Michael Fracasso – Slow Turning
Michael Fracasso is reading Leo Tolstoy’s Anna Karenina in a rustic little Austin coffee shop. He greets me warmly and introduces me to his dog, Fuji, who somehow manages to vanish until we’re through. Michael looks at me with his deep, dark eyes and a slight devilish grin creeps onto his face as he puts the hefty book aside. “You know,” he says, “I’ve always heard that this the best novel ever written. I haven’t gotten that far into it yet, but what I have read is blowing my mind. It is so amazing.”
It is not surprising to find that Fracasso is a literary type. His songs have always been a shrewd combination of powerful images and memorable melodies. Yet, despite critical acclaim, two solid records under his belt and a band so hot they could melt paint, he’s not exactly what you would call a household name. Not even in Austin, his current hometown.
“I’m pissed off that he’s not more well-known,” proclaims Charlie Sexton, who produced Fracasso’s new album, World In A Drop Of Water. “That’s one of the reasons I wanted to work with him. I want more people to hear how great Michael’s songs are.”
Sexton and Fracasso might seem an odd combination. Sexton is the talented young guitarist who’s had major-label deals, been adored by female fans from around the world for his finely chiseled good looks, and had that “Next Big Thing” tag thrown at him ever since he was on the cover of Spin while still in his teens. All the while, Fracasso has slowly but surely been working on a career, writing finely crafted epics and touching love songs while enthralling smaller audiences for the better part of two decades. But the alliance makes immediate sense when you hear Sexton’s production of Fracasso’s new record.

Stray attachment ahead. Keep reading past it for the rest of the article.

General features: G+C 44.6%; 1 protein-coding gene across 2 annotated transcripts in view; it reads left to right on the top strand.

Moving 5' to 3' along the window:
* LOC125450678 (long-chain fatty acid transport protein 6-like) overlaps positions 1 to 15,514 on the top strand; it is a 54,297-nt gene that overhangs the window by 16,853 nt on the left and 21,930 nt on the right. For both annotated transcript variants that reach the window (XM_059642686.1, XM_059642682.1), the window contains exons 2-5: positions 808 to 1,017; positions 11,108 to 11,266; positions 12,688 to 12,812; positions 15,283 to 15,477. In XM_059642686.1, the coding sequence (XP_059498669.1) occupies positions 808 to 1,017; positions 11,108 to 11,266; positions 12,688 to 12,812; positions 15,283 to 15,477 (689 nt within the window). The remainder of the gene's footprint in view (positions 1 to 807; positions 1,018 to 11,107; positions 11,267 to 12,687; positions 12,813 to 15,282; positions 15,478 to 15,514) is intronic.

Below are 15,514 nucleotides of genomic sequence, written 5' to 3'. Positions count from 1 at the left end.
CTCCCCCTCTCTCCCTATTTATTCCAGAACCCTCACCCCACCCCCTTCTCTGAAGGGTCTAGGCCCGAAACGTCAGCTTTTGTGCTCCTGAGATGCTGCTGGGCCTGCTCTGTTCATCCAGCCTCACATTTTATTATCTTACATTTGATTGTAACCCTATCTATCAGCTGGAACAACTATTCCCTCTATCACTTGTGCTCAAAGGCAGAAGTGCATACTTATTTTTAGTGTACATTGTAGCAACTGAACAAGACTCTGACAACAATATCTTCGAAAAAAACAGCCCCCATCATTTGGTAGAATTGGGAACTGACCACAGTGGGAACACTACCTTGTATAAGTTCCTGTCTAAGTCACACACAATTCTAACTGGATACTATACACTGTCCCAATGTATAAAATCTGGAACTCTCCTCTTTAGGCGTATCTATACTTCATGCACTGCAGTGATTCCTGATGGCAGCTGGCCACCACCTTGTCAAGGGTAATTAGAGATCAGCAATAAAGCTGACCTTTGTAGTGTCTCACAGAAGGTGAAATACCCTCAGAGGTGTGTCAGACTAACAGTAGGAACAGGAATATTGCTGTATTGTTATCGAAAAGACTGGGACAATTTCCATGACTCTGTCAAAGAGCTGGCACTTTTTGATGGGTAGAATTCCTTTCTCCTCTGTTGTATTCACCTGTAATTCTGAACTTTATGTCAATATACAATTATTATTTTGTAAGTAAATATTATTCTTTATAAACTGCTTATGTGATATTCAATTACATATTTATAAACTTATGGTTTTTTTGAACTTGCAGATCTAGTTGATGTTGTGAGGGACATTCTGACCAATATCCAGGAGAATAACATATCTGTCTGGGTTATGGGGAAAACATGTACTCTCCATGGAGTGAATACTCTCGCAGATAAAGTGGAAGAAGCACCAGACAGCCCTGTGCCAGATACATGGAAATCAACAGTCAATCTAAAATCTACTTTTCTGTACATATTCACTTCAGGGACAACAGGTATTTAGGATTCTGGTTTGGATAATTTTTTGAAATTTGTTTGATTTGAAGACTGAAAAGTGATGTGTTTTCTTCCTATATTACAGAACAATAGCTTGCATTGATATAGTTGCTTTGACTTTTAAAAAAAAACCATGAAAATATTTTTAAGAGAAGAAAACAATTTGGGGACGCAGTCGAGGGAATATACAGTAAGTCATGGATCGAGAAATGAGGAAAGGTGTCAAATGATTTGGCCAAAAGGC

Sexton was turned on to Fracasso through bassist George Reiff, who has played with both of them. “George kept on telling me how good Michael was and how he thought we’d really hit it off,” Sexton said. “But the first time I went to see him play, I was astonished at how different he was in the universe of Austin. His songs just spoke to me in a way I hadn’t been spoken to before.”
When the two began working together in the studio, “it was just me singing with my guitar,” Fracasso recalls. “No way did I think I was going in to make a record. When I recorded for my records before, I went in with my whole band and we did almost everything live. I thought these were just demos. So when I went to his studio, he set up some mikes and he recorded me. I played ‘World In A Drop Of Water’ [the album’s title song] and he said, ‘How do you hear this?’ I looked around the studio and saw all the things he had. So I said, ‘Man, I’d love some pump organ and cello and bunch of other things.’ He had some pretty incredible stuff. I come back a couple of days later and he had made this beautiful thing.”
Sexton adds modestly, “I was just trying to do my job without being totally self-indulgent.” The relationship was cemented to the point that Sexton, when time allows, occasionally plays guitar in Fracasso’s band.
Sexton’s influence opens up Fracasso’s music stylistically in ways he’s never approached before. There are instruments and textures that verge on Beatlesque — a tendency that may have glimmered through previously but is now in full bloom.
“The few people that have heard it have commented on that,” Fracasso agrees. “Some one came up to me and said, ‘I heard that thing that Charlie’s working on and it sounds like John Lennon.” I was very pleased to hear that because I never really thought about the Beatles when I was writing these songs, even though I’d admit they have been an influence on me. For instance, I got the string section together for ‘Our Finest Hour’ before I started to work with Charlie. But I heard more of a Gershwin ‘Rhapsody In Blue’ kind of strings. A really big sound. Hugely dramatic,” he laughs.